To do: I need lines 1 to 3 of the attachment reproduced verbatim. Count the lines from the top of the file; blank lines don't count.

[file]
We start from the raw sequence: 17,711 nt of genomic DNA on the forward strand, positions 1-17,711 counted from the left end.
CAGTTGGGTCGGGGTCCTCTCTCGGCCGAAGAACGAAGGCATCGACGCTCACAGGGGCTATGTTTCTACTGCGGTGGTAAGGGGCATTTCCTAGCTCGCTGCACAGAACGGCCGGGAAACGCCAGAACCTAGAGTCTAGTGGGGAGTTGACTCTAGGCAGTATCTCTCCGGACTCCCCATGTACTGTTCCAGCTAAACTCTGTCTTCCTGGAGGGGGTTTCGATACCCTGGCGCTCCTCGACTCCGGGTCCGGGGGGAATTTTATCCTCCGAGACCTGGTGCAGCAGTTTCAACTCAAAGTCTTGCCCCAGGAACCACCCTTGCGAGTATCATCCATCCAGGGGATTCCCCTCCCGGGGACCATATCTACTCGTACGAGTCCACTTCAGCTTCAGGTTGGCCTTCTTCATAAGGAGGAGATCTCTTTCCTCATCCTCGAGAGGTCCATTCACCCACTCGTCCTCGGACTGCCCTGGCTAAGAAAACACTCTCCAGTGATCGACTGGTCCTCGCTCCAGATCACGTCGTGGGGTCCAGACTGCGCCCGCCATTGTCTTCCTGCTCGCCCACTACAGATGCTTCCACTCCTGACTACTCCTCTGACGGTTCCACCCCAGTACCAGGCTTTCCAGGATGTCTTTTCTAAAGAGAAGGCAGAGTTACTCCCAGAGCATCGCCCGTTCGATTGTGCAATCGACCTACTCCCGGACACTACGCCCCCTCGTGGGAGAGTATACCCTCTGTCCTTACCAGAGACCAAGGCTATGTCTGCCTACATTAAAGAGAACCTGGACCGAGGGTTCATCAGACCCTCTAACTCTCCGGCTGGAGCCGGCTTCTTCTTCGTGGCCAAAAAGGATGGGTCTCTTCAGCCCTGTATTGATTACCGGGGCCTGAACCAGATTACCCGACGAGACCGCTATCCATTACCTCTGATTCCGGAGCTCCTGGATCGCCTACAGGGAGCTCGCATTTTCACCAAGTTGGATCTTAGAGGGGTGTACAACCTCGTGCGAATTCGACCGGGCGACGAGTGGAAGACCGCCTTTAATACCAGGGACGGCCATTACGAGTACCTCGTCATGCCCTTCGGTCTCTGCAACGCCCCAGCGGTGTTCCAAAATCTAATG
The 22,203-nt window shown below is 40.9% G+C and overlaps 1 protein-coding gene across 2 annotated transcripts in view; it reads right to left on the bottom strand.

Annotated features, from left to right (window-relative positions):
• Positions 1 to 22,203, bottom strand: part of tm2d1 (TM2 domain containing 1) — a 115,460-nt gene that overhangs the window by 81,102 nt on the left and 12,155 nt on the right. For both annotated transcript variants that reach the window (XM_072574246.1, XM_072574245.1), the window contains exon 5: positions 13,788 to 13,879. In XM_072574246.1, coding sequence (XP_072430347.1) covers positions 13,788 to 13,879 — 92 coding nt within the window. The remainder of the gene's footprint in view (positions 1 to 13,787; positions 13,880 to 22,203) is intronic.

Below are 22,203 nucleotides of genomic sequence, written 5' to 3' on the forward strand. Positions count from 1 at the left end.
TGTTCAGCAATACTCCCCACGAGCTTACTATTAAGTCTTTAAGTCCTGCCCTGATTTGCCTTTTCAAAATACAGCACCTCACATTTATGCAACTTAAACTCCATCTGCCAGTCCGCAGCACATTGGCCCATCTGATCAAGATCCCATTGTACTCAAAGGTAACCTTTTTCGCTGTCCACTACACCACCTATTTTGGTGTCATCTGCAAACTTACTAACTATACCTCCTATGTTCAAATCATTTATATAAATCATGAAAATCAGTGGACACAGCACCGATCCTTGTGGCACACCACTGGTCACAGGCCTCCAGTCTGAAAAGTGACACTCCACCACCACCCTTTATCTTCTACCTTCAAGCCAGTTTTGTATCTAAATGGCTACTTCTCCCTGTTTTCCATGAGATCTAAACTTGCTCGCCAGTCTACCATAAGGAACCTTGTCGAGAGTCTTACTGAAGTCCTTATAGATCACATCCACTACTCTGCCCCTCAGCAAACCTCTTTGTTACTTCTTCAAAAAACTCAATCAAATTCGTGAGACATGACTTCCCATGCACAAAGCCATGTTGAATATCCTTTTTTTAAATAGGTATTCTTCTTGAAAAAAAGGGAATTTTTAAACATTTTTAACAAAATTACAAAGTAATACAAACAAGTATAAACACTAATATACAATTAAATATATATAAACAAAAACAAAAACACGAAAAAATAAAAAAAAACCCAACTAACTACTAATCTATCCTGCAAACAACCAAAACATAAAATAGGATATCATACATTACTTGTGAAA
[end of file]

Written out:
We start from the raw sequence: 17,711 nt of genomic DNA on the forward strand, positions 1-17,711 counted from the left end.
CAGTTGGGTCGGGGTCCTCTCTCGGCCGAAGAACGAAGGCATCGACGCTCACAGGGGCTATGTTTCTACTGCGGTGGTAAGGGGCATTTCCTAGCTCGCTGCACAGAACGGCCGGGAAACGCCAGAACCTAGAGTCTAGTGGGGAGTTGACTCTAGGCAGTATCTCTCCGGACTCCCCATGTACTGTTCCAGCTAAACTCTGTCTTCCTGGAGGGGGTTTCGATACCCTGGCGCTCCTCGACTCCGGGTCCGGGGGGAATTTTATCCTCCGAGACCTGGTGCAGCAGTTTCAACTCAAAGTCTTGCCCCAGGAACCACCCTTGCGAGTATCATCCATCCAGGGGATTCCCCTCCCGGGGACCATATCTACTCGTACGAGTCCACTTCAGCTTCAGGTTGGCCTTCTTCATAAGGAGGAGATCTCTTTCCTCATCCTCGAGAGGTCCATTCACCCACTCGTCCTCGGACTGCCCTGGCTAAGAAAACACTCTCCAGTGATCGACTGGTCCTCGCTCCAGATCACGTCGTGGGGTCCAGACTGCGCCCGCCATTGTCTTCCTGCTCGCCCACTACAGATGCTTCCACTCCTGACTACTCCTCTGACGGTTCCACCCCAGTACCAGGCTTTCCAGGATGTCTTTTCTAAAGAGAAGGCAGAGTTACTCCCAGAGCATCGCCCGTTCGATTGTGCAATCGACCTACTCCCGGACACTACGCCCCCTCGTGGGAGAGTATACCCTCTGTCCTTACCAGAGACCAAGGCTATGTCTGCCTACATTAAAGAGAACCTGGACCGAGGGTTCATCAGACCCTCTAACTCTCCGGCTGGAGCCGGCTTCTTCTTCGTGGCCAAAAAGGATGGGTCTCTTCAGCCCTGTATTGATTACCGGGGCCTGAACCAGATTACCCGACGAGACCGCTATCCATTACCTCTGATTCCGGAGCTCCTGGATCGCCTACAGGGAGCTCGCATTTTCACCAAGTTGGATCTTAGAGGGGTGTACAACCTCGTGCGAATTCGACCGGGCGACGAGTGGAAGACCGCCTTTAATACCAGGGACGGCCATTACGAGTACCTCGTCATGCCCTTCGGTCTCTGCAACGCCCCAGCGGTGTTCCAAAATCTAATG
The 22,203-nt window shown below is 40.9% G+C and overlaps 1 protein-coding gene across 2 annotated transcripts in view; it reads right to left on the bottom strand.